In the answer below, I have assumed the question refers to simple harmonic motion:

For simple harmonic motion, we have the formulas:

#omega=sqrt(k/m)#

and

#omega=2pif#

where #omega# is the angular velocity of the object, #k# is the spring constant, #m# is the mass of the object, and #f# is frequency

By combining the two equations and solving for #f#, we get:

#2pif=sqrt(k/m)#

#f=1/(2pi)sqrt(k/m)#

Since the only values we care about in this problem are #m# and #f#, we can disregard the constant #1/(2pi)# and let #k# be some arbitrary constant, say #1#, just to make this easier:

#f=sqrt(1/m)#

Now we can substitute #m# for #{m, 1/4m, 4m}#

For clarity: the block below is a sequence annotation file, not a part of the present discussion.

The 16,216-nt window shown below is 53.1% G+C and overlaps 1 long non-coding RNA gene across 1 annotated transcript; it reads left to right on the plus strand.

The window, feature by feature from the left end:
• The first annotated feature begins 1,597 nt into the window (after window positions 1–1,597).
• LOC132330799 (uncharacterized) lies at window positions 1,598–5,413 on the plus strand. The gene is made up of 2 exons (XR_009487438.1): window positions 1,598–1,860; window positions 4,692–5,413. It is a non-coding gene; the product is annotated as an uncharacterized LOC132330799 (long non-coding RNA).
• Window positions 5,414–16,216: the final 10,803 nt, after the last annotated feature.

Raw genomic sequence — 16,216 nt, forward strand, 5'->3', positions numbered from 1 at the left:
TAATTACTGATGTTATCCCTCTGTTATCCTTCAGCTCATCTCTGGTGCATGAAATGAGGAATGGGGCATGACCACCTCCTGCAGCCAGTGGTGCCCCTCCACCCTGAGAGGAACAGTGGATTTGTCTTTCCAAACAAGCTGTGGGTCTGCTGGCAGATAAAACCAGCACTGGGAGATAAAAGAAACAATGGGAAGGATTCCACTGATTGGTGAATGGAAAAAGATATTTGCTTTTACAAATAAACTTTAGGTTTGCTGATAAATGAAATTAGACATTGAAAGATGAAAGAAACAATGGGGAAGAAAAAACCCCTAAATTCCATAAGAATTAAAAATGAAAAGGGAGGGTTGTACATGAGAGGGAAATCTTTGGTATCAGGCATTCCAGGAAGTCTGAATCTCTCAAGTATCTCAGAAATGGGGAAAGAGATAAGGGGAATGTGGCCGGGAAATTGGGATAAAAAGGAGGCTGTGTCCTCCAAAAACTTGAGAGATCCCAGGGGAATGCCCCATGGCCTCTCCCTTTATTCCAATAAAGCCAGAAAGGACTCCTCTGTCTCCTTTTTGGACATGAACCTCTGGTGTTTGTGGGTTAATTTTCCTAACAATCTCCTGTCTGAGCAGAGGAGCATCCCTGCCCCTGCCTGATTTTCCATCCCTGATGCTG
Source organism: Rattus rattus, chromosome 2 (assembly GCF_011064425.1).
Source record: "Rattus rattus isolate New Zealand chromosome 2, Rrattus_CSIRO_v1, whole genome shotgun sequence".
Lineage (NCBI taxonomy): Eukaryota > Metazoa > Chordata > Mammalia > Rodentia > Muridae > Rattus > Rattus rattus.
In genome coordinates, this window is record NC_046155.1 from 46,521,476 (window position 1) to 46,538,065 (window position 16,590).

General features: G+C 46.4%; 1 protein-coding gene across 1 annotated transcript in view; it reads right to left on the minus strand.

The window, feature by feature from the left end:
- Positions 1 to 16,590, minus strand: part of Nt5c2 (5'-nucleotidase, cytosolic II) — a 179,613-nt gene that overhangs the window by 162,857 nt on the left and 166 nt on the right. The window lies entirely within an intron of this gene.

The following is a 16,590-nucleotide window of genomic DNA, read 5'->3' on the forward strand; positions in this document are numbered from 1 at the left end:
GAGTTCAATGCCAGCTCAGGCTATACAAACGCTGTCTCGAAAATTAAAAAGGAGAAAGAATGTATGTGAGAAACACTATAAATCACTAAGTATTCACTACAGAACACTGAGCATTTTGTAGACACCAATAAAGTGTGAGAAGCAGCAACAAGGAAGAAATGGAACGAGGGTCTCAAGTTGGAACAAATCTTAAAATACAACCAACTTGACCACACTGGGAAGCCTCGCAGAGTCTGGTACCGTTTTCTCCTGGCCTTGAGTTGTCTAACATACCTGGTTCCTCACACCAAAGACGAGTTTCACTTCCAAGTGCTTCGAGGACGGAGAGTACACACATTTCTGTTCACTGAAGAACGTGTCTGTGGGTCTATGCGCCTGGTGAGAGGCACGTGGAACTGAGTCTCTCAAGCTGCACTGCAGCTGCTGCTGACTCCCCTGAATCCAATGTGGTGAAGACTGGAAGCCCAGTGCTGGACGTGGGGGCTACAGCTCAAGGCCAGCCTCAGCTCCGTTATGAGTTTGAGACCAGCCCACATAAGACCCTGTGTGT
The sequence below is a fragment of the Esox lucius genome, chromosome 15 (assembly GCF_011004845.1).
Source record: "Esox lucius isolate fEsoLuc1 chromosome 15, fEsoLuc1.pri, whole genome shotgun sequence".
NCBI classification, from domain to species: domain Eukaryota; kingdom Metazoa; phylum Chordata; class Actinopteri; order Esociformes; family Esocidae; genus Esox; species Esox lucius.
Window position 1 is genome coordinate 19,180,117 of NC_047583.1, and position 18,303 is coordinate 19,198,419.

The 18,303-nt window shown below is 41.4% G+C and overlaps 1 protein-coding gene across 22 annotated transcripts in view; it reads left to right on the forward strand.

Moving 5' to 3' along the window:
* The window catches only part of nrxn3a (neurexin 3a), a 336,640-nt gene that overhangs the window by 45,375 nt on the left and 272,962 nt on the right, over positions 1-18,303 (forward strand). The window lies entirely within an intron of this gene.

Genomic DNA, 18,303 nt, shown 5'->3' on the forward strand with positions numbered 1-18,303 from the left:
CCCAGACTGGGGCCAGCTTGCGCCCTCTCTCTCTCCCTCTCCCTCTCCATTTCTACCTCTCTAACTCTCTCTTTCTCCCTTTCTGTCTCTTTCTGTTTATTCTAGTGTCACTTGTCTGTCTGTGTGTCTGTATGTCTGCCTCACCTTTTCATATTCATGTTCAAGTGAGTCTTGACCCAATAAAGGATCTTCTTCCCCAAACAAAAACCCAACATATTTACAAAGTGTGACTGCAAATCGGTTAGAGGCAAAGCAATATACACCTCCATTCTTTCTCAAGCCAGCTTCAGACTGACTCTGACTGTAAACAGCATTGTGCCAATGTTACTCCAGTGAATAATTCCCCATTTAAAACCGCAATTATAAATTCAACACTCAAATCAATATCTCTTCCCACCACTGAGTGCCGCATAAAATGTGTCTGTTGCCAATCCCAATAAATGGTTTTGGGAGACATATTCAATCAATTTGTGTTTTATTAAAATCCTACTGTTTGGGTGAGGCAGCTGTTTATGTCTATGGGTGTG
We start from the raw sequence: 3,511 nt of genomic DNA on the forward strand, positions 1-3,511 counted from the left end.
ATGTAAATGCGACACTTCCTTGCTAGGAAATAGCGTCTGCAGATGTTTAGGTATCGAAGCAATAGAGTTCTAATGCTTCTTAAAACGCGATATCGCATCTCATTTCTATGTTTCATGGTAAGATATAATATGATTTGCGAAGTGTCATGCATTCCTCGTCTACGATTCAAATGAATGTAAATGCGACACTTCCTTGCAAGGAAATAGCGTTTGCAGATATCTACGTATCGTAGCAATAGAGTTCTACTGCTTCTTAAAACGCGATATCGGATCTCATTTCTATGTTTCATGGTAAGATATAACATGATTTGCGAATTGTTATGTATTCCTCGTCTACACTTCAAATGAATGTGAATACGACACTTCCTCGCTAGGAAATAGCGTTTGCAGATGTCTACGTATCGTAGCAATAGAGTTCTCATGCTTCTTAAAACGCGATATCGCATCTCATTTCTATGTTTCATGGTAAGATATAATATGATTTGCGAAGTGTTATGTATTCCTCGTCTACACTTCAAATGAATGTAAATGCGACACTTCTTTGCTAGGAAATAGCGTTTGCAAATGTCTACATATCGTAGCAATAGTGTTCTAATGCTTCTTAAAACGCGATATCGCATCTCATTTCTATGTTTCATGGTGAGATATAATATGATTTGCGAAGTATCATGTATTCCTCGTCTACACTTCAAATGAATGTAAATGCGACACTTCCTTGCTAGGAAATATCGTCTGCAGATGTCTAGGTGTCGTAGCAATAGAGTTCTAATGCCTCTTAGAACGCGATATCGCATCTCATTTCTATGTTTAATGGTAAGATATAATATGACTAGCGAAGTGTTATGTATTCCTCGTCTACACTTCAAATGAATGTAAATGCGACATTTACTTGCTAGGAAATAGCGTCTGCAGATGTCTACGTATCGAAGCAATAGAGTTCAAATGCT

If #m=m#:

#f=sqrt(1/m)#

this is our value to which we will compare quartering and quadrupling the mass to

If #m=1/4m#

#f=sqrt(1/(1/4m))#

#f=sqrt(4/m)#

#f=2sqrt(1/m)#

which is a frequency #2# times the original frequency.

if #m=4m#

#f=sqrt(1/(4m))#

#f=1/2sqrt(1/m)#

which is a frequency #1/2# times the original frequency.

Therefore, when we take one-fourth of the mass, we have a frequency #2# times the original frequency and when we take four times the mass, we have a frequency #1/2# times the original frequency.